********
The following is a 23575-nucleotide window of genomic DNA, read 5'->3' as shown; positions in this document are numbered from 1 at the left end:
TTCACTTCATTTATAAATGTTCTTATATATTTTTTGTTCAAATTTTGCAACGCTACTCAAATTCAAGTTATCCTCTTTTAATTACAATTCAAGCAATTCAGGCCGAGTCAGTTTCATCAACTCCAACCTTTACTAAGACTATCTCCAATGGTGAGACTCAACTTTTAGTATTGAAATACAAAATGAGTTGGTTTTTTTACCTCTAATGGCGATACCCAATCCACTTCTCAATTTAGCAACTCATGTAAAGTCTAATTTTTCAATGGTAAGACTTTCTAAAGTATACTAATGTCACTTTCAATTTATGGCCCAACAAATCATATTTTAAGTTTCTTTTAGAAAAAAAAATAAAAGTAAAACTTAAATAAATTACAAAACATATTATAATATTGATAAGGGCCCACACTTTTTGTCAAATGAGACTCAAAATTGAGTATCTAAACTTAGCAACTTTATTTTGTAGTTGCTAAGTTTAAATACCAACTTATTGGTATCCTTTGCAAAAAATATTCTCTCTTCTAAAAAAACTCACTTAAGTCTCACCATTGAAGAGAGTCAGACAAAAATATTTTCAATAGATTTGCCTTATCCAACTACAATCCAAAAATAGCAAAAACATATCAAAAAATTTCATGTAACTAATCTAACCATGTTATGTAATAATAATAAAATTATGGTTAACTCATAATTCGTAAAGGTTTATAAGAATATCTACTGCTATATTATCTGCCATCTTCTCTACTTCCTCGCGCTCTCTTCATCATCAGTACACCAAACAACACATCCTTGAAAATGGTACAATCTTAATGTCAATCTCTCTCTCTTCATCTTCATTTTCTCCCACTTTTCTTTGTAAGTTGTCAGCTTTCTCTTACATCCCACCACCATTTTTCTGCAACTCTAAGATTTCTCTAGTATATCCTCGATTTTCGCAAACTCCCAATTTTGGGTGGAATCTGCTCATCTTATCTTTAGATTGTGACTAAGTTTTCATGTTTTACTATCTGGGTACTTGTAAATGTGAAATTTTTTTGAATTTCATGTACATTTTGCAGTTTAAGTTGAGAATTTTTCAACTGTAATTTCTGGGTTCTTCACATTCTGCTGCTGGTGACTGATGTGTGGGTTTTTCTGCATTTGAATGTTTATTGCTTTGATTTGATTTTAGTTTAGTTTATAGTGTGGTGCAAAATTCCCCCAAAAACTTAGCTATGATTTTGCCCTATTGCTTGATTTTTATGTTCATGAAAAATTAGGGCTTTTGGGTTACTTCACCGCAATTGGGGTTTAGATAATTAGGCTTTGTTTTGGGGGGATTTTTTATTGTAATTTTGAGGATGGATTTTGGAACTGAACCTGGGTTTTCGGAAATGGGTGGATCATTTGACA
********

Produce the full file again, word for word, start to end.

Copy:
The following is a 23575-nucleotide window of genomic DNA, read 5'->3' as shown; positions in this document are numbered from 1 at the left end:
TTCACTTCATTTATAAATGTTCTTATATATTTTTTGTTCAAATTTTGCAACGCTACTCAAATTCAAGTTATCCTCTTTTAATTACAATTCAAGCAATTCAGGCCGAGTCAGTTTCATCAACTCCAACCTTTACTAAGACTATCTCCAATGGTGAGACTCAACTTTTAGTATTGAAATACAAAATGAGTTGGTTTTTTTACCTCTAATGGCGATACCCAATCCACTTCTCAATTTAGCAACTCATGTAAAGTCTAATTTTTCAATGGTAAGACTTTCTAAAGTATACTAATGTCACTTTCAATTTATGGCCCAACAAATCATATTTTAAGTTTCTTTTAGAAAAAAAAATAAAAGTAAAACTTAAATAAATTACAAAACATATTATAATATTGATAAGGGCCCACACTTTTTGTCAAATGAGACTCAAAATTGAGTATCTAAACTTAGCAACTTTATTTTGTAGTTGCTAAGTTTAAATACCAACTTATTGGTATCCTTTGCAAAAAATATTCTCTCTTCTAAAAAAACTCACTTAAGTCTCACCATTGAAGAGAGTCAGACAAAAATATTTTCAATAGATTTGCCTTATCCAACTACAATCCAAAAATAGCAAAAACATATCAAAAAATTTCATGTAACTAATCTAACCATGTTATGTAATAATAATAAAATTATGGTTAACTCATAATTCGTAAAGGTTTATAAGAATATCTACTGCTATATTATCTGCCATCTTCTCTACTTCCTCGCGCTCTCTTCATCATCAGTACACCAAACAACACATCCTTGAAAATGGTACAATCTTAATGTCAATCTCTCTCTCTTCATCTTCATTTTCTCCCACTTTTCTTTGTAAGTTGTCAGCTTTCTCTTACATCCCACCACCATTTTTCTGCAACTCTAAGATTTCTCTAGTATATCCTCGATTTTCGCAAACTCCCAATTTTGGGTGGAATCTGCTCATCTTATCTTTAGATTGTGACTAAGTTTTCATGTTTTACTATCTGGGTACTTGTAAATGTGAAATTTTTTTGAATTTCATGTACATTTTGCAGTTTAAGTTGAGAATTTTTCAACTGTAATTTCTGGGTTCTTCACATTCTGCTGCTGGTGACTGATGTGTGGGTTTTTCTGCATTTGAATGTTTATTGCTTTGATTTGATTTTAGTTTAGTTTATAGTGTGGTGCAAAATTCCCCCAAAAACTTAGCTATGATTTTGCCCTATTGCTTGATTTTTATGTTCATGAAAAATTAGGGCTTTTGGGTTACTTCACCGCAATTGGGGTTTAGATAATTAGGCTTTGTTTTGGGGGGATTTTTTATTGTAATTTTGAGGATGGATTTTGGAACTGAACCTGGGTTTTCGGAAATGGGTGGATCATTTGACA